0.04 g of purified azo-group containing PAM was dissolved in 20 ml of water together with 0.08 g (1.5 mmol) of acrylonitrile. The solution was purged with nitrogen for 20 min and placed in an oven at 86° C. for 15 h to initiate polymerization. Acrylonitrile was selected because it is water soluble while poly(acrylonitrile) precipitates from water solution, which allows to observe without using any analytical technique whether the polymerization was successful or not.

Thermolysis of PAM Containing Thermo-Sensitive Azo Groups in the Backbone.

Thermolysis of PAM containing azo groups was carried out at a temperature of 86° C. The choice of the temperature was based on the decomposition temperature of VA-086. A water solution with a polymer concentration of 2 mg/ml was prepared and 200 ppm of hydroquinone was added in order to scavenge any radicals created. Degradation was calculated according to the following equation:

Degradation [ % ] = M p t 0 - M p t x M p t 0 × 100 Equation 4
where Mpt 0 is a peak molecular weight of the polymer before degradation and Mpt x is a peak molecular weight of the polymer after heating it at 86° C. for some time. Mp was determined using GPC.

Characterization of the Drag Reducing Ability of PAM Containing Azo-Functionalities in the Backbone.

Polymer samples for the drag reduction measurements were prepared by dissolving a predetermined amount of PAM in deionized water. In order to obtain good polymer dissolution, samples were shaken at 200 oscillation/min on a shaker tray overnight. Prior to the measurements, the polymer solutions were filtered using a syringe filter with a pore size of 0.45 μm. Sample volume of 17 ml was used always for all drag reduction measurements. The drag reduction efficiency, the percentage drag reduction (% DR), was calculated following the equations above.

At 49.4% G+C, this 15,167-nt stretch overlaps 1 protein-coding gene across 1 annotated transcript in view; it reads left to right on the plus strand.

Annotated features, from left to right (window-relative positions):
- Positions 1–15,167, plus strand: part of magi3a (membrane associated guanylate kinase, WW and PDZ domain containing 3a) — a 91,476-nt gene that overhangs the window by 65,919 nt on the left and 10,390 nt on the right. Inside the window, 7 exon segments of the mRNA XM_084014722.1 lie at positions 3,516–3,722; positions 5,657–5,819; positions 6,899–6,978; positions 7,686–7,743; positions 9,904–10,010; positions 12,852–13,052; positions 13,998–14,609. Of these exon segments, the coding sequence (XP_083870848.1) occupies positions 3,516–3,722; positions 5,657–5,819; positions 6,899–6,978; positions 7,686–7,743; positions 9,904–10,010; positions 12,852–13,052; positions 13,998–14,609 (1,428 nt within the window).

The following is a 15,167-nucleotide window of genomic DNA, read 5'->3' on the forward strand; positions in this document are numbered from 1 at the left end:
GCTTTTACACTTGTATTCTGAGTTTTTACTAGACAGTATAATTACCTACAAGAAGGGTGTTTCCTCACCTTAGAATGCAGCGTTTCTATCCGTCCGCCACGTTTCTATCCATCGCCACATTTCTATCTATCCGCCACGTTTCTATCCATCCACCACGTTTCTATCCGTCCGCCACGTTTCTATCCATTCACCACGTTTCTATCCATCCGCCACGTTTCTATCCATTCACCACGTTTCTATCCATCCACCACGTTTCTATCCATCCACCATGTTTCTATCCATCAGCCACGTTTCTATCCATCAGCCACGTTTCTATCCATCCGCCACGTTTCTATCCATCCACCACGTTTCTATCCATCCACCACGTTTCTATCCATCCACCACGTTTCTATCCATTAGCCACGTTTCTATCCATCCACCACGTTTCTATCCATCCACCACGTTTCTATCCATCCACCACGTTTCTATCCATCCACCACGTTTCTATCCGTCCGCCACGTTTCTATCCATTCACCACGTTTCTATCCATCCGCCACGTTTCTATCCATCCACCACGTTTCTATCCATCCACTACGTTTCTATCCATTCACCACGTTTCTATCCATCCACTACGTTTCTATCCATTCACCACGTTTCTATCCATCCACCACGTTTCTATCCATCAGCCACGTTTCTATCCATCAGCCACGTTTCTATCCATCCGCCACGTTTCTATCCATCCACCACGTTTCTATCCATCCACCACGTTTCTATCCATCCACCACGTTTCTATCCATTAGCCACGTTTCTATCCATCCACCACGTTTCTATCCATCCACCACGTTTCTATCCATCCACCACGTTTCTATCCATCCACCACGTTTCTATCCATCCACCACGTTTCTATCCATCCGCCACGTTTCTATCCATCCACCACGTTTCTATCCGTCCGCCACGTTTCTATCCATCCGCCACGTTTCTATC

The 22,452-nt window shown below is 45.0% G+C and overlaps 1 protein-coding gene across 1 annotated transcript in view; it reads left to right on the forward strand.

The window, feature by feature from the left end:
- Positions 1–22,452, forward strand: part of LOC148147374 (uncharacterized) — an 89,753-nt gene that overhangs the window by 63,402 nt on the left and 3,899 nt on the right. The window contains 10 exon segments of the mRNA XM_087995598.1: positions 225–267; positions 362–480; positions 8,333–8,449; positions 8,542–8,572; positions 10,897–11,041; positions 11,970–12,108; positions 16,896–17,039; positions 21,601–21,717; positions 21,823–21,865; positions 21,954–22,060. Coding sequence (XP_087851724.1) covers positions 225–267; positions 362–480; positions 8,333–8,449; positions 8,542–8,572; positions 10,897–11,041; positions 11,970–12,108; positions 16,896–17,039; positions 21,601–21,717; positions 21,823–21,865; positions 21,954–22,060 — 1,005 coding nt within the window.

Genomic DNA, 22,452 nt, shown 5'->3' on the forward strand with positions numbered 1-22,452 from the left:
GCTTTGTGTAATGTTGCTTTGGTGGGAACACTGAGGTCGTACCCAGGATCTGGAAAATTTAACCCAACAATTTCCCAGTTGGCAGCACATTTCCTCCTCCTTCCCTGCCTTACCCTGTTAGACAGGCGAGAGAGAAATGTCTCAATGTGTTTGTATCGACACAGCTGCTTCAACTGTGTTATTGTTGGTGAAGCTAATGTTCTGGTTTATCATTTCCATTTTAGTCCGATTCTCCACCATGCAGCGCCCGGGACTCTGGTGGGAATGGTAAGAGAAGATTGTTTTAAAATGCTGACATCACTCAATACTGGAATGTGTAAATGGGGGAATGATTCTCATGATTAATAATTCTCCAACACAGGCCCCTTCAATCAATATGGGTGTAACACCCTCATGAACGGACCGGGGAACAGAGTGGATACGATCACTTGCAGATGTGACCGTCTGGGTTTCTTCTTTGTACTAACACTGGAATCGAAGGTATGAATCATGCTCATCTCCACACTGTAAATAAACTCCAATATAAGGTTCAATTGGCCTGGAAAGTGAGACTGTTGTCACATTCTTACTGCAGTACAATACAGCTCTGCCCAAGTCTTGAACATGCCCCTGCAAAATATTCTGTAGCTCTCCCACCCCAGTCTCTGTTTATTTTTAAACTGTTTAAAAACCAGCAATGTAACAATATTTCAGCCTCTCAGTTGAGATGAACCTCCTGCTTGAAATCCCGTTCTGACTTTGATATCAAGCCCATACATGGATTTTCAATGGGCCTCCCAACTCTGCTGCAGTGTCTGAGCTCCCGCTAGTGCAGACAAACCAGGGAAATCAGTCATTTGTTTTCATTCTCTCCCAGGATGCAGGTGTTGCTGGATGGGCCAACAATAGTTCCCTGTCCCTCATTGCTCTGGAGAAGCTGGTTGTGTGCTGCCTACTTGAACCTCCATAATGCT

Characterization of PAM Containing Azo-Functionalities in the Backbone.

H1-NMR spectra of the deionized polymers and their initiators were recorded on a 2 channel “DRX-400 Spectrometer” (from Bruker, Germany) using d6-DMSO and D2O as a solvent. Chemical shifts were expressed in parts per million (ppm, δ). Tetramethylsilane (TMS) was used as a generally accepted internal standard.

Thermal behavior of the PAM initiated from VA-086 was examined using a differential scanning calorimeter “DSC Q2000” (from TA Instruments, USA). The differential scanning calorimeter was calibrated using indium and zinc standards to cover whole temperature range. Samples were weighted into aluminum zero pan with a hermetic zero lid and measured in the temperature range of 25° C. to 220° C. in helium atmosphere.